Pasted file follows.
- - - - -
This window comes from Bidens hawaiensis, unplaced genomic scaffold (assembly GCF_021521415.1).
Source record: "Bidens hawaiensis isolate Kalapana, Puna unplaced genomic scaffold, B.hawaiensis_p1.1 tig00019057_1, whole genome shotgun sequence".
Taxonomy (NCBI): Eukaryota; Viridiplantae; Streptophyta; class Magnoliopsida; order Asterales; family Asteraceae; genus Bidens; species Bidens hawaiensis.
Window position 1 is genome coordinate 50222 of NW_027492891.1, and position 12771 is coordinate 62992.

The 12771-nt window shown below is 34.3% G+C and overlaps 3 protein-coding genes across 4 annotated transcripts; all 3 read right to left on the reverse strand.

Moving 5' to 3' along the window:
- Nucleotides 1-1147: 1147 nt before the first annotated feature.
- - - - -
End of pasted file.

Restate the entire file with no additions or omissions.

This window comes from Bidens hawaiensis, unplaced genomic scaffold (assembly GCF_021521415.1).
Source record: "Bidens hawaiensis isolate Kalapana, Puna unplaced genomic scaffold, B.hawaiensis_p1.1 tig00019057_1, whole genome shotgun sequence".
Taxonomy (NCBI): Eukaryota; Viridiplantae; Streptophyta; class Magnoliopsida; order Asterales; family Asteraceae; genus Bidens; species Bidens hawaiensis.
Window position 1 is genome coordinate 50222 of NW_027492891.1, and position 12771 is coordinate 62992.

The 12771-nt window shown below is 34.3% G+C and overlaps 3 protein-coding genes across 4 annotated transcripts; all 3 read right to left on the reverse strand.

Moving 5' to 3' along the window:
- Nucleotides 1-1147: 1147 nt before the first annotated feature.